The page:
PCHS ProStart program recognized for excellence

The Pocahontas County High School ProStart team won Best Dish – second place – at the annual Cast Iron Cook-off in Charleston. At the award ceremony, from left: ProStart teacher Teresa Mullen, Bridget Carroll, Green Bank Elementary-Middle School cook Valerie Lambert, Jocelyn Sharp, Lydia Tallman, West Virginia State ProStart Coordinator Tami Maynard, WVU Extension Service Small Farm Center Program Leader Tom McConnell and West Virginia State FFA Advisor Jason Hughes. Photo courtesy of Teresa Mullen

Suzanne Stewart
Staff Writer

It’s been a busy semester for Pocahontas County High School ProStart teacher Teresa Mullen and her culinary arts students. This year, the program competed in two state level competitions in which the teams received high marks for their efforts.

First was the Cast Iron Cook-off. Students Jocelyn Sharp, Bridget Carroll and Lydia Tallman were joined by Mullen and Green Bank Elementary-Middle School cook Valerie Lambert and the team of five competed in a mystery basket-style cook-off.

“They placed – second place – but it’s called Best Dish, and they won $1,000 for that,” Mullen said. “The Cast Iron is a mystery basket. They have forty-five minutes to decide what they’re going to make and go purchase their supplies with tokens from the farmers market and write their menu. They have to do a starter, an entrée and a dessert in one hour.”

PCHS was up against six other teams, which is typical for the competition. 

Next up was the Hospitality Cup, which takes more preparation time and fewer members on the team. Sharp and Tallman were joined by Janelle Cassell and Joanie Barlow, and the team placed seventh overall against 11 teams.

“There were eleven teams that competed this year, so seventh is not bad at all, especially when you’re competing against the larger tech schools,” Mullen said. “They did place first for their menu and menu pricing, and they were second for their product check-in, and overall their scores were really good.”

Mullen said that once the scores of all the teams were revealed, the separation between first and fourth place was less than a point, so the competition was fierce.

With the Hospitality Cup, the team had to create a three course meal, as well as create a menu and calculate costs for the meal.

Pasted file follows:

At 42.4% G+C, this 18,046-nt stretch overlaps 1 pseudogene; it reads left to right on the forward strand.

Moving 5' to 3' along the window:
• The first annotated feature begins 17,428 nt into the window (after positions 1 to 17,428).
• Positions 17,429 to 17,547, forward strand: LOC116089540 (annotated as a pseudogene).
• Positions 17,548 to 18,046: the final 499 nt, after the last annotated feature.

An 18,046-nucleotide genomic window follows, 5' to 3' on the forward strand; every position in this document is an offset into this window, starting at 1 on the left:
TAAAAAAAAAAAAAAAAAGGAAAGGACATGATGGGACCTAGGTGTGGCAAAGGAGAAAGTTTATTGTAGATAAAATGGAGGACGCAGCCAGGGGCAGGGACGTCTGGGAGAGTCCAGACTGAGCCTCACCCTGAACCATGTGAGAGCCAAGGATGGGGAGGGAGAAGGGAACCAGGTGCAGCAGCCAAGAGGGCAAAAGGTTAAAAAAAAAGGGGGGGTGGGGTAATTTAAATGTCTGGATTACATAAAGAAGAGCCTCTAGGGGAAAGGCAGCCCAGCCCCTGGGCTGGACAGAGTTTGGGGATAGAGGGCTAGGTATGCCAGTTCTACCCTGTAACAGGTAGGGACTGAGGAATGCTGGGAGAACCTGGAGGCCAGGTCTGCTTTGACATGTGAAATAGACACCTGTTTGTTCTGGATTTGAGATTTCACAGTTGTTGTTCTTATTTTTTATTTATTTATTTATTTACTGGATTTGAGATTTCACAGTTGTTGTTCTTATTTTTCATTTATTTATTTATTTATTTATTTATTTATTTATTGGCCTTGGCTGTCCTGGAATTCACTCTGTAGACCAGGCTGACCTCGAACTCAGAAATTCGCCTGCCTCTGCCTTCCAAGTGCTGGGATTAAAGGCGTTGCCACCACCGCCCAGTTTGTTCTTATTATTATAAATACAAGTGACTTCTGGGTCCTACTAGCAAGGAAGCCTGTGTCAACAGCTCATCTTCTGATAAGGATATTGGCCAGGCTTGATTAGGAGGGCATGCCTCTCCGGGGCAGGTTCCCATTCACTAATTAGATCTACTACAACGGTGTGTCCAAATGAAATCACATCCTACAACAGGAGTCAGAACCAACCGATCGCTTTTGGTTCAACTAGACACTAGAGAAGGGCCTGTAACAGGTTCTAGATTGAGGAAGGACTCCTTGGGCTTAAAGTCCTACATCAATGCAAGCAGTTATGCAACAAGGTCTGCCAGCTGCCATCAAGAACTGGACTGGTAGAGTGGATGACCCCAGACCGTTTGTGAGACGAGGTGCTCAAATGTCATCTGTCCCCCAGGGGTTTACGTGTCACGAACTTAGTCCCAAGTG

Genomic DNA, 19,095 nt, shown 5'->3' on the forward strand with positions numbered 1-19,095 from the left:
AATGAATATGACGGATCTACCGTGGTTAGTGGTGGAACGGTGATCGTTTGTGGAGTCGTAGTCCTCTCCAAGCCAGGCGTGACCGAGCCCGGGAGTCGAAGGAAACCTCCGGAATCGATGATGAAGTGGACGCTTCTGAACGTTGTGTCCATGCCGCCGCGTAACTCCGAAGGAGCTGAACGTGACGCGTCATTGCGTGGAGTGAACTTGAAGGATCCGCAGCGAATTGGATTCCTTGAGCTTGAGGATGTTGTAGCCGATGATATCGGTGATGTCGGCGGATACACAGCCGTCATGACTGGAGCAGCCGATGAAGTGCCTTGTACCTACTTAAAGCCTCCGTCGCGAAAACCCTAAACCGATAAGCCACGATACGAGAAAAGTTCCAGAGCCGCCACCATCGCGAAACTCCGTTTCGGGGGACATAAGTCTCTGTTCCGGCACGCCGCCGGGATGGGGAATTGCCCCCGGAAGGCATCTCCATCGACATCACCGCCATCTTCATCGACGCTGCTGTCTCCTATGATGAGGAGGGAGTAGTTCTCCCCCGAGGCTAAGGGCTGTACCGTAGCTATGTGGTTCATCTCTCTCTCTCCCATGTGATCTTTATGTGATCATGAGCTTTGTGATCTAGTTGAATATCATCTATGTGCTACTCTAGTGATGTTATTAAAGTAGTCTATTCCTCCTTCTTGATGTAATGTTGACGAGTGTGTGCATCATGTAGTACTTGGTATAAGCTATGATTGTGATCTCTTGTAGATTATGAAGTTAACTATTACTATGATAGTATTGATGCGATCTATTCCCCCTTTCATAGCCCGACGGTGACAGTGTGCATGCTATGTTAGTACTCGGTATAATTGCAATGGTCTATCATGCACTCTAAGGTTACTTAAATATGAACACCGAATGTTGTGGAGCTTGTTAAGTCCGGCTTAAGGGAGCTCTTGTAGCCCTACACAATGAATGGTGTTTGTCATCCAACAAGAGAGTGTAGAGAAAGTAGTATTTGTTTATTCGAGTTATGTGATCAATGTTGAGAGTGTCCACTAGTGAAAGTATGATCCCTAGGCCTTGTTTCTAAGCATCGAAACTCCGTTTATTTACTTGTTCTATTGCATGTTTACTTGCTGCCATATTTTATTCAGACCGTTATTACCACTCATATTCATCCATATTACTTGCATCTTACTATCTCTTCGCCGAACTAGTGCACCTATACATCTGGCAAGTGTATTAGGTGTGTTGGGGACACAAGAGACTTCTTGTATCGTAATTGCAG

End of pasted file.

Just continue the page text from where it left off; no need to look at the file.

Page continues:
“They have to write their menu; they have to cost the entire menu; they have to do photographs of the menu to show the judges that what they are making is exactly what they get, and they have to do a menu pricing book that shows the menu cost of each item, and they’ve got to do their food cost percentage on top of that,” Mullen said. “It’s a lot of paperwork on top of a lot of cooking.”

To prepare for the Cup, the team worked after school for several months to hone their skills to get ready for the heat of competition.

“They go through four different sets of judges for this competition,” Mullen said. “They ask them a lot of questions so that the students can explain what they are doing – why they’ve chosen things – which I think is really good because then the judges know that the students know what they’re doing.”

Two of the team’s members – Sharp and Tallman – both plan to attend culinary school after graduation and enter the field they have enjoyed learning more about in ProStart.

“It’s something fun to do,” Sharp said of the class. “It gives you amazing opportunities.”

Competing on the state level, the two were exposed to many real-life experiences and while they didn’t have time at the Cast Iron Cook-off to meet other teams, they did at the Hospitality Cup.

“We had dinners, and we got to interact with everyone,” Tallman said.

“And there were activities after our competition and before our ceremony,” Sharp added. “We spent more time together at the Hospitality Cup.”

The students aren’t the only ones receiving state-wide recognition this year.

Mullen was recently named West Virginia ProStart Educator of Excellence.

Mullen was nominated by her fellow ProStart teachers and was chosen by a panel at the West Virginia Department of Education.

Mullen is not much for bragging about herself, but she did say it was an honor to be selected by her fellow ProStart teachers.

The PCHS ProStart program has also been named to the 2019 Elite 50 list by the National Center for Hospitality Studies at Sullivan University in Louisville, Kentucky.

According to Sullivan University’s Associate Director of Admissions Angela Gill, the Elite 50 list recognizes high schools and career and technical centers that have shown a commitment to excellence in hospitality education.

“These schools set the standard for secondary school training in culinary arts, baking and pastry arts and/or hospitality management,” Gill wrote in a press release. “These elite programs are also marked by strong enrollment and a dedication to community outreach. We also conducted research to establish schools with strong hospitality enrollment and influence in their community.”

To view the full Elite 50 list, visit pages.sullivan.edu/elite50/winners.asp

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